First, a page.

Feeling Good about Giving: The Benefits (and Costs) of Self-Interested Charitable Behavior. Authors: Lalin Anik, Harvard Business School Lara B. Aknin, University of British Columbia Michael I. Norton, Harvard Business School Elizabeth W. Dunn, University of British Columbia

Smith, Jordan Michael. New Republic. Sept. 2014. Want to Be Happy? Stop Being So Cheap!


A Comprehensive List of Stewardship Resources

hands generosity

Books & Resources by UU Authors

UUA Bookstore has a wide variety of books on congregation financial planning, stewardship, annual canvass, environmental stewardship, and giving for all ages:

Clark, Wayne. Beyond Fundraising: A Complete Guide to Congregational Stewardship, UUA, 2007.  Available via UUA Bookstore, ISBN# 1-55896-523-8.

Durall, Michael. Creating Congregations of Generous People, Alban Institute, 1999.  UUA Bookstore item #7018.

Durall, Michael, Beyond the Collection Plate: Overcoming Obstacles to Faithful Giving, Abington Press.  UUA Bookstore item #7040.

Dwinell, Jane and Germann-Melosh, Ellen.  Big Ideas for Small Congregations: a friendly guide for leaders2007.  Spirit of Life Publishing, Montpelier, VT.  UUA Bookstore.

Ewert, Mark V. The Generosity Path. 2014. Skinner House Books. Unitarian Universalist Association.

Giving Speaks for UU congregations & organizations hosted by Laurel Amabile, CFRE.

Hauser, Aisha and Lawrence, Susan. Wonderful Welcome. Tapestry of Faith curriculum.  2008.

Heller, Anne Odin. Churchworks: A Well-Body Book for Congregations.

Henrickson, K. Peter. Financial Management in the Church, sixth edition. 2006.  Downloadable pdf version online:

Ohio-Meadville District, Stewardship Resources:

Scheyer, Fia and Lewellen-Dix, Ruth. The Joy of Giving. by 2000, UUA.  Online curriculum, for single document version.

Sweetser, Terry & Milnor, Susan. The Abundance of Our Faith. UUA, 2006   Available via UUA Bookstore item #7092.

Stewardship For Us website and blog by UU Stewardship consultants.

Thayer, Robert. Offerings:  Remarks on Passing the Plate. 2004, Skinner House, UUA Bookstore item #7193.

Turnip Video, Dramas to Provoke Generosity, CD with video and downloadable skits by UU fund-raising and stewardship campaigns.  Proceeds to benefit the Eno River UU Fellowship, Durham, NC,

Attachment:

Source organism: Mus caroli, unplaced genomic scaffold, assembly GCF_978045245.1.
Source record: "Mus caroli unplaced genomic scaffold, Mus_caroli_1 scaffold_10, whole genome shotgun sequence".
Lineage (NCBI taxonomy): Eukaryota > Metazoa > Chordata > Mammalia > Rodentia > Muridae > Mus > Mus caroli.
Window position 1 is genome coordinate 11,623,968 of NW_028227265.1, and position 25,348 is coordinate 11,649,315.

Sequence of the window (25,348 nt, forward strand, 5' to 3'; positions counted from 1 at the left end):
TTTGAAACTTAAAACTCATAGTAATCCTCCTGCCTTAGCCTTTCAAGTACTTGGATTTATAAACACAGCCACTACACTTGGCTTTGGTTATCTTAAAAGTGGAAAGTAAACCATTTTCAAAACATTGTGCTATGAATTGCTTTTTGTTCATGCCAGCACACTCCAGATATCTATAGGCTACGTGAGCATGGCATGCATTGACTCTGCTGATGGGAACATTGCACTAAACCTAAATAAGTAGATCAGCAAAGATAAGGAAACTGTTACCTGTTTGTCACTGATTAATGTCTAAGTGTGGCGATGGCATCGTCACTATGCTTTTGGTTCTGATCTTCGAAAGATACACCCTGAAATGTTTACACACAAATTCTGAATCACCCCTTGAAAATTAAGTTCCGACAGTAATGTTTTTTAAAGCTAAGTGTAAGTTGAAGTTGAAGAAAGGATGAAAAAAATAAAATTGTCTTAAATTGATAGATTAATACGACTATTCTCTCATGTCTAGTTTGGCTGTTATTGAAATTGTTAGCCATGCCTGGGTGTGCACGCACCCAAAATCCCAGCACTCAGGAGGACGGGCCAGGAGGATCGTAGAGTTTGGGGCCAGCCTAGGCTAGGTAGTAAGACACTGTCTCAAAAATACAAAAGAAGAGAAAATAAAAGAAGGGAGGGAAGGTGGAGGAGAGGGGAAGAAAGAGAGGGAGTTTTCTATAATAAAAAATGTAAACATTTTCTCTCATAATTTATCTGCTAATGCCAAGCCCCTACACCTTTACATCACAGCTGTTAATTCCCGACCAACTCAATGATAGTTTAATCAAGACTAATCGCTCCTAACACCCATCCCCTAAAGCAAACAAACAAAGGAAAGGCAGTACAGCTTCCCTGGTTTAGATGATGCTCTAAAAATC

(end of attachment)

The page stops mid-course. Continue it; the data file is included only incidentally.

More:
The UU Small Group Ministry: For the outline for a “Stewardship” session developed for Roots and Wings Covenant Group at the Eno River UU Fellowship, Durham, NC:

UU University at GA 2009–Finding Our Common Wealth: Stewardship as Transformational , co-led by Rev. Cecilia Kingman and Rev. Jeanne Pupke.  DVD set A People So Bold available for purchase:

UU Curriculum Resources with Stewardship Themes 

Infante, Patricia Hall and Messner, David H. The Wi$dom Path: Money, Spirit, and Life. 2013. Unitarian Universalist Association. Tapestry of Faith series. Downloadable version:

Hauser, Aisha and Lawrence, Susan. Wonderful Welcome, Tapestry of Faith curriculum. Unitarian Universalist Association.

Scheyer, Fia and Lewellen-Dix, Ruth. The Joy of Giving.  2000. UUA.  Available online as a pdf download .

Ecumenical Stewardship Organizations & Online Resources

The Alban Institute, , (800) 964-2700 2121 Cooperative Way, Suite 100,  Herndon, VA  20171.  Alban Bookstore, Training programs, Consulting Services, and Research

Augsburg Fortress, , 1-800-328-4648

Center for Christian Stewardship (United Methodist Church) David Bell, Director, , 877-899-2780

Choose to Save, (all ages) website:

The Ecumenical Stewardship Center,

GIVING is an annual magazine publication of the Ecumenical Stewardship Center, an affordable resource for religious organizations.

Giving Speaks blog and website for UU congregations and organizations.

Learning to Give (all ages)   Note:  This website is chock full of resources for religious organization, educators, parents, children and youth, younger and older adults.  Included are a variety of interactive activities and numerous links to relevant sites and organizations.